Holston, Kim.  Starlet:  54 Famous and Not-So-Famous Leading Ladies of the Sixties.  1988.

Staff Picks October 2019

STAFF Picks (1)

Dragana’s Picks

DVD: Parlez-Vous Francais?

Parlez-Vous Francais? Not Yet? Learn the basics of the French language Standard parlez vous francais.jpgDeviants’ interactive way with the touch of humor. Try also the #2 in the series, Beyond the Basics.

CD: Mefistofele by Arrigo Boito

Live recording from 1995 of the Boito’s only finished opera. Mefistofele has been known from extracts such as the prologuemefistofele set in heaven and the two tenor arias which Caruso chose for his very first recording. Only a few minutes listening to this splendid and dramatically engaging performance, though, are needed to convince the listener that it’s a work of substance, significance and beauty.

Emily’s Picks

DVD: Over the Garden Wall

This cartoon miniseries premiered on Cartoon Network in 2014, and has gained a steady otgwcult following ever since. Quirky, atmospheric, and beautifully animated, the series follows two brothers who find themselves lost in a strange land called the Unknown. To find their way home they must face mystery and danger– along with a Beast that lives deep in the wood. Great soundtrack and voice-acting. A treat for fans of animation– especially around Halloween!

CD: Dead Man’s Bones by Dead Man’s Bones

You would never guess that the lead singer of this retro-style dead mans bonesspooky rock band was actually Ryan Gosling of “The Notebook” fame– but it’s true! Gosling and co. (along with the Silverlake Conservatory Children’s Choir) have created an album that is creepy, kooky, and really, really fun. A perfect addition to anyone’s Halloween party playlist (or you could do like me and listen all year!).

Jessie’s Picks

DVD: Stranger Things

“1983, Indiana. A young boy vanishes into thin air. As friends, family, and local police stranger things 1.jpgsearch for answers, they are drawn into an extraordinary mystery involving top-secret government experiments, terrifying supernatural forces, and one very strange little girl.”

Audiobook: Frankenstein, or the Modern Prometheus by Mary Shelley frankenstein audiobook

“Ambitious young scientist Victor Frankenstein succeeds in creating a living being, then, horrified by his countenance, frightens him away. Wandering in search of companionship, the being is spurned by all and learns to hate and kill. In a confrontation with his maker, he threatens a rampage of destruction unless Frankenstein creates a mate for him.”

Kim’s Picks

DVD: Nighthawks

Curiously forgotten action film from 1981 that introduced Dutch actor Rutger Hauer to a nighthawksworldwide audience as “Wulfgar,” international rogue terrorist dueling with NYC police sergeants played by Sylvester Stallone and Billy Dee Williams.  Great chase scenes above and below ground and surprise ending.

CD: The Films of Alfred Hitchcock

Twenty-nine musical selections from the master of suspense’s films of hitch.jpgBlackmail (1929) to Psycho (1960).  Includes the iconic “Funeral March of a Marionette” that opened the long-running (1955-1965) TV series Alfred Hitchcock Presents plus selections from such famous films as Shadow of a Doubt, Spellbound, Notorious, Strangers on a Train, Rear Window, Vertigo, and North by Northwest.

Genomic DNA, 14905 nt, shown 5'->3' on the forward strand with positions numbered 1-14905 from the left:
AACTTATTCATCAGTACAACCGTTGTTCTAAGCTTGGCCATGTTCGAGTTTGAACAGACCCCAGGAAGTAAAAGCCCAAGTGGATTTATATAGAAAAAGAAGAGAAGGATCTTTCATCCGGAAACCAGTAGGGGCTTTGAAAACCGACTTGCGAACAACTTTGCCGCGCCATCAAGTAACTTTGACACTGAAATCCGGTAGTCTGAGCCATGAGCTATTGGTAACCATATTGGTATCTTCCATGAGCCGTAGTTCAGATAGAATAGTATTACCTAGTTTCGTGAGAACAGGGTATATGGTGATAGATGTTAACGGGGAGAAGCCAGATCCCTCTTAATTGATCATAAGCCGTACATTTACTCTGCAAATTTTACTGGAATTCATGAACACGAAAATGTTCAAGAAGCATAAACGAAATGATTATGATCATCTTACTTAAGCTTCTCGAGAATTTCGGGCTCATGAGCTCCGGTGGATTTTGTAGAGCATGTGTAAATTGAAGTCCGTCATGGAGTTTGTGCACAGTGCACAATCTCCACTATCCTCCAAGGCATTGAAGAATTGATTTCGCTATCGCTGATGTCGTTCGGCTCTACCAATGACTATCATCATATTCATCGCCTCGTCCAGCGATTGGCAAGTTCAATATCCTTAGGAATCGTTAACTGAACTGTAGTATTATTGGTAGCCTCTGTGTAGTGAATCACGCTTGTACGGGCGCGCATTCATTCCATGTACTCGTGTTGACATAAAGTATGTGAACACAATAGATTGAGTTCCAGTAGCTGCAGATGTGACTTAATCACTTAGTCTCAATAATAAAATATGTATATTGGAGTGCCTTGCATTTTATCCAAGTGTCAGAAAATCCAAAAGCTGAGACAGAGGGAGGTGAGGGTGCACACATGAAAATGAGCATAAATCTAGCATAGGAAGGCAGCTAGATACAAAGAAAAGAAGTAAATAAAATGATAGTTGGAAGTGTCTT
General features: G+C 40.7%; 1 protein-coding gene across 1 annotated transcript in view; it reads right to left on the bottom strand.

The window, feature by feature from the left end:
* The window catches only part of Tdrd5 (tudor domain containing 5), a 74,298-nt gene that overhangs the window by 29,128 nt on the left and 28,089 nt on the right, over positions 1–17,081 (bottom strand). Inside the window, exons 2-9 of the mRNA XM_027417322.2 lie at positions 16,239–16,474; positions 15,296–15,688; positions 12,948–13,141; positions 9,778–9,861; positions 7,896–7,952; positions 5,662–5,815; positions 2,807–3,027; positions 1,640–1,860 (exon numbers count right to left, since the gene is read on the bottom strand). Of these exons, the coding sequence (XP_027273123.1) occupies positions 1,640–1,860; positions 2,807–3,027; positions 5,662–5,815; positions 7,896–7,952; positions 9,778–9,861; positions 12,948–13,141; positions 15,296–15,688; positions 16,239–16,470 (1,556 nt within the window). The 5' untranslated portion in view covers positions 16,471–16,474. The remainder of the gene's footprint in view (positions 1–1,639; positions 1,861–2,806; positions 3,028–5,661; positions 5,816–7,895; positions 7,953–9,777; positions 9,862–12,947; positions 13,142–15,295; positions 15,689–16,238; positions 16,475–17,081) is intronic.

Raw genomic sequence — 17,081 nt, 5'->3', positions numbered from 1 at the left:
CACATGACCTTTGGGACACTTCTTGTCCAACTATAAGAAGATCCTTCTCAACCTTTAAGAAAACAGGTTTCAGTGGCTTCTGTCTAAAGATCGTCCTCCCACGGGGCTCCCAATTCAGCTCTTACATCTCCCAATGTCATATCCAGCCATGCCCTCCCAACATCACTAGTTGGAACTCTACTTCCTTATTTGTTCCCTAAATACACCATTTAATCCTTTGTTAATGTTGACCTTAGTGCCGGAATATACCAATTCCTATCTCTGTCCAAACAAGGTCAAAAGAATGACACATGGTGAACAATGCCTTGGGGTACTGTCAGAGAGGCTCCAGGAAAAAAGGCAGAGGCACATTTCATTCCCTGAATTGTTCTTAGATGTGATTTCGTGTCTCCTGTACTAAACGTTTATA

Mary’s Picks

DVD: Penny Dreadful

An elegant Victorian Gothic horror series with beautiful cinematography.  Eva Green is penny dreadful.jpgperfectly cast, incredibly intriguing.

CD: The Lord of the Rings: the Fellowship of the Ring, Original Motion Picture Soundtrack fellowship soundtrack.jpg

The now-classic soundtrack from the first Lord of the Rings movie contains a sampling of the film’s most popular themes performed by the London Philharmonic and New Zealand Symphony Orchestras, and is edited to create a “concert-style” experience for the listener. While not a complete score of the film, it still carries its essence, and takes you right back to Middle Earth.

Stephanie’s Picks

DVD: Hocus Pocus

“When three outlandishly wild witches are accidentally conjured up by pranksters, they hocus pocus moviereturn from 17th century Salem and set out to cast a spell on the town, but first they must outwit three kids and a talking cat.”

CD: Stranger Things: Music from the Netflix Original Series stranger tunes

This soundtrack features songs from the hit Netflix series (a great mix of 80’s hits from artists like The Police, Duran Duran, and The Clash) as well as clips of dialogue from the first season. Fans of the series and of 80’s pop music will love it.

 

All quoted summaries from catalog.ccls.org.

New Releases

MoviesToy Story 4
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TV Series
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Music
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Ode To Joy by Wilco
All Mirrors by Angel OlsenTrilogy 2.png
Fire & Brimstone by Brantley Gilbert
Rescue Story by Zach Williams
Trilogy 2 by Chick Corea
Live At The Ryman by Old Crow Medicine Show
A Pill For Loneliness by City and Colour
Closer Than Together by The Avett Brothers
So Removed by Wives

AudiobooksThe Giver of Stars
The 19th Christmas by James Patterson & Maxine Paetro
What Happens In Paradise by Elin Hilderbrand
The Giver Of Stars by Jojo Moyes
Child’s Play by Danielle Steel
The Secret Commonwealth by Philip Pullman
Wilder Girls by Rory Power

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TV Series
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MusicWar In My Mind Beth Hart
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In The Morse Code Of Brake Lights by The New Pornographers
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War In My Mind by Beth Hart
Hey, I’m Just Like You by Tegan & Sara

Audiobooks
Ninth House by Leigh Bardugo
A Mrs. Miracle Christmas by Debbie Macomber